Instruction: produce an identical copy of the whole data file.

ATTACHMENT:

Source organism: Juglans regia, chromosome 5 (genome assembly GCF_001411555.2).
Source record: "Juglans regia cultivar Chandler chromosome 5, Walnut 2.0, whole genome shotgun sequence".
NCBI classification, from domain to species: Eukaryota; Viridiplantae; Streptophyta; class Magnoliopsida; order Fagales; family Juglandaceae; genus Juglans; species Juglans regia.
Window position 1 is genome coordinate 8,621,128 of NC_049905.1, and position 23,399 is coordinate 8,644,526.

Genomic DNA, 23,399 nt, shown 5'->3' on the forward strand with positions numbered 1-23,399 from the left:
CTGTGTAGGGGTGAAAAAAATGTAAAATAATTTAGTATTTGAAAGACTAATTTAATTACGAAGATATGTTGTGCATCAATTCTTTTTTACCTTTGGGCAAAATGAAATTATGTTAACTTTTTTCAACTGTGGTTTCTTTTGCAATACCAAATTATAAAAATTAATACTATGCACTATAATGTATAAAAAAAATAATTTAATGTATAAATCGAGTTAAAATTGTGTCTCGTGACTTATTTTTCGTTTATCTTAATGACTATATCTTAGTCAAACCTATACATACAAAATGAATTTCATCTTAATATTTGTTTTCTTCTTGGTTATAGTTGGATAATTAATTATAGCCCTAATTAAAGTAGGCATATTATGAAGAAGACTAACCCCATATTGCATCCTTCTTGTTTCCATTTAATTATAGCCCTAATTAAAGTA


Source organism: Juglans regia, chromosome 5 (genome assembly GCF_001411555.2).
Source record: "Juglans regia cultivar Chandler chromosome 5, Walnut 2.0, whole genome shotgun sequence".
NCBI classification, from domain to species: Eukaryota; Viridiplantae; Streptophyta; class Magnoliopsida; order Fagales; family Juglandaceae; genus Juglans; species Juglans regia.
Window position 1 is genome coordinate 8,621,128 of NC_049905.1, and position 23,399 is coordinate 8,644,526.

Genomic DNA, 23,399 nt, shown 5'->3' on the forward strand with positions numbered 1-23,399 from the left:
CTGTGTAGGGGTGAAAAAAATGTAAAATAATTTAGTATTTGAAAGACTAATTTAATTACGAAGATATGTTGTGCATCAATTCTTTTTTACCTTTGGGCAAAATGAAATTATGTTAACTTTTTTCAACTGTGGTTTCTTTTGCAATACCAAATTATAAAAATTAATACTATGCACTATAATGTATAAAAAAAATAATTTAATGTATAAATCGAGTTAAAATTGTGTCTCGTGACTTATTTTTCGTTTATCTTAATGACTATATCTTAGTCAAACCTATACATACAAAATGAATTTCATCTTAATATTTGTTTTCTTCTTGGTTATAGTTGGATAATTAATTATAGCCCTAATTAAAGTAGGCATATTATGAAGAAGACTAACCCCATATTGCATCCTTCTTGTTTCCATTTAATTATAGCCCTAATTAAAGTA